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Tree book

The day I arrived in Sydney the sky was shamelessly blue. Winter sun was warming my skin as I was walking between colonial houses of Redfern. It was first of many walk I was going to take through hidden streets and corners of the inner west suburbs. The first thing different from home I noticed were the trees. Tall and proud, with wide trunks and twisted branches, with white sheets of bark peeling off their surface, with aromatic green leafs, or with seeds covered in spikes hanging of the ends of their branches like a Christmas decoration. The thing was – they were very different to any plants I have seen during my life in Europe. And perhaps normally this observation would carry little significance, but not for me.

I grew up in the middle of ancient forest in the mountains of Eastern Europe. There is nothing more familiar to me than oaks and pines, tall grass of meadows and little shrubs of mountain slopes. My grandparents taught me to name different trees, school taught me how they made their food, obtained their water and communicated with each other and their environment, and by myself I’ve learned to recognize individual trees by their shapes and colours. And wherever I went in Europe they were the same, something I could tell my friends stories about when we went for walks.

So, when I arrived in Australia for the first time I was lost. I couldn’t name or recognize any of the plants I saw in the city, in the parks, or surrounding the beaches. I was amazed by the overwhelming diversity of the plants that evolved completely separately from the once in Europe, assuming fantastic forms that went beyond my imagination. In order to get my head around some of it, or perhaps to document some of the incredible wealth and beauty of Australian nature, I have set up a project for myself. The project involved drawing portraits of my favorite trees in various locations. Through use of different colours I have attempted to convey some of their personality as I perceived it. So here are results of my self-appointed activity. I have also collected fallen leafs that I found under the trees.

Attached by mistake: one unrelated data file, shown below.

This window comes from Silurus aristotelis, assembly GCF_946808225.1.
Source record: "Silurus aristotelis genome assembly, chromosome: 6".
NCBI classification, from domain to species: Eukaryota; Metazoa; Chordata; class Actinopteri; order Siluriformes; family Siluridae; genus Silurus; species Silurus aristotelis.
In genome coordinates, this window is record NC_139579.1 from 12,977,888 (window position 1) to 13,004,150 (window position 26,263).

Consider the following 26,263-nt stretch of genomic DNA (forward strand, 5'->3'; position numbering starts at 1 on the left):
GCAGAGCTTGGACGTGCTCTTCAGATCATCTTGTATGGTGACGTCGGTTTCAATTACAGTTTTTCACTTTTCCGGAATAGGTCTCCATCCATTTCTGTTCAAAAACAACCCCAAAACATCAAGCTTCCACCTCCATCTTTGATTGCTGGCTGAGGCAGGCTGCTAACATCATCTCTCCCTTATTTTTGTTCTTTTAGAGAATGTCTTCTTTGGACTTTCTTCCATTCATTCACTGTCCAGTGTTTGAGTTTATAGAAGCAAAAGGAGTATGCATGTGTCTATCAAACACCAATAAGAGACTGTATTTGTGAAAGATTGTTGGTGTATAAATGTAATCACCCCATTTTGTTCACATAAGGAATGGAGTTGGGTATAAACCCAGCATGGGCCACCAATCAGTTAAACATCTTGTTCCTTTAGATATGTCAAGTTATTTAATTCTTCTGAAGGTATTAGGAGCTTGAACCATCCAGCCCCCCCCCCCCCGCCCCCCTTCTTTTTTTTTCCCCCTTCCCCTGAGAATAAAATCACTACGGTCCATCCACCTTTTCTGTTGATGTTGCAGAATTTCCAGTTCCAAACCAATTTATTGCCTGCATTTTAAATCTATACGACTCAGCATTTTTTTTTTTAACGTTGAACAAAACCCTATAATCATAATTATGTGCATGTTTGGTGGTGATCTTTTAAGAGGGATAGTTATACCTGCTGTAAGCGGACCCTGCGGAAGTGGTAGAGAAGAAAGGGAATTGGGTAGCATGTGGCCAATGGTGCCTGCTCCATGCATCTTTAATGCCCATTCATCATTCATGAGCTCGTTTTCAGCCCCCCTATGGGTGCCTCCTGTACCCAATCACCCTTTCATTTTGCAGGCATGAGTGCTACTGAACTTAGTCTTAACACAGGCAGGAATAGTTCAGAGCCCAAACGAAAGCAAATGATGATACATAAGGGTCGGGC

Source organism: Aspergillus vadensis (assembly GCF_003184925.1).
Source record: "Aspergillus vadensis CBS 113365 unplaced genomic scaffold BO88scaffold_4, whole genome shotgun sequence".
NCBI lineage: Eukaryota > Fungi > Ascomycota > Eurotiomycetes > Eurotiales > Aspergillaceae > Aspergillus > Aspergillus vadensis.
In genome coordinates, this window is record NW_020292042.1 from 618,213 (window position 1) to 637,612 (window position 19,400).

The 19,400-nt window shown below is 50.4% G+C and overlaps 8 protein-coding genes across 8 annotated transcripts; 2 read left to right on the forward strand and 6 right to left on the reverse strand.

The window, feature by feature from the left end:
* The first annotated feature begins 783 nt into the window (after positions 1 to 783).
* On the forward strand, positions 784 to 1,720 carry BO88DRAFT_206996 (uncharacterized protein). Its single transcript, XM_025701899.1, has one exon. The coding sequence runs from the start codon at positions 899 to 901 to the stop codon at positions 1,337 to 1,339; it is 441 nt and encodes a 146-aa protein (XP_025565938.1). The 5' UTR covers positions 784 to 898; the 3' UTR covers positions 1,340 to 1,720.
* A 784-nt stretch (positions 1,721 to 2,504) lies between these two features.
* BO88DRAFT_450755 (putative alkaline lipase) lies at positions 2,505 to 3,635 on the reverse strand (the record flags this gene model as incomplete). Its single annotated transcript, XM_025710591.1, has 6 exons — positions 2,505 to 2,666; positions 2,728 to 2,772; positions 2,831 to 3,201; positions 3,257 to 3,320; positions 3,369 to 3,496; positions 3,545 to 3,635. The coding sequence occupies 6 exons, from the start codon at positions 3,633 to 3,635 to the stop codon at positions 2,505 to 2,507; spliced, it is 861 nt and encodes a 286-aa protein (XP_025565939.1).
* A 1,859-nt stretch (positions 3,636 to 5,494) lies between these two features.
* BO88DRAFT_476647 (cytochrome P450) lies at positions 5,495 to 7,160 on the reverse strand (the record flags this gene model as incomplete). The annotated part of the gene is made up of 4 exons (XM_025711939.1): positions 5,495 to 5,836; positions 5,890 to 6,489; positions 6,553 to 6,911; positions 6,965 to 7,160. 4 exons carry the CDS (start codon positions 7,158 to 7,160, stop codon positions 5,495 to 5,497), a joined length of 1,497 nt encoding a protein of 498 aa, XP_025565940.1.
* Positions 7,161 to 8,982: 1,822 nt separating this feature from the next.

This tree came from the local park, by University of Sydney. It sits by the pound and stretches its wide branches lazily over the grass giving shade to the ducks, ibises and other water birds. I only drew its trunk as it had the most beautiful complex patters of orange and pale blue moss on its bark.DSC_0273DSC_0274

This bulky white tree lives in the middle of a meadow in the Sydney Botanic Gardens. It proudly posed for the portrait during a sunny late winter Sunday.

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I believe this is a gumtree, an amazing type of tree I have been introduced to by locals. It’s pale, smooth bark is marked by darker irregular spots.

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This is a mysterious tree in front of Chinese contemporary art gallery. In the middle of spring it had no leaves, but all the branches were covered with little round black seeds. I got a chance to observe it throughout the year, and see as slowly it become covered in leaves.

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This tree tends to first explode with intensely purple flowers in the beginning of spring. Then it covers all of its surroundings with a soft carpet of delicate flowers as they fall. And only then it directs its efforts into growing leaves to feed itself.

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And this is a tree I have acquainted in Perth in the botanic gardens. It kept me company for a few afternoon hours I had to kill during a journey.

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And finally here is an evidence that four leaf cloves do exist! But I think you can only find them if you truly believe that they are there, hidden in the grass. Four leaf clovers seem to dislike people of small faith.

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And here is me, exploring yet another forest.

Monika, Sydney.

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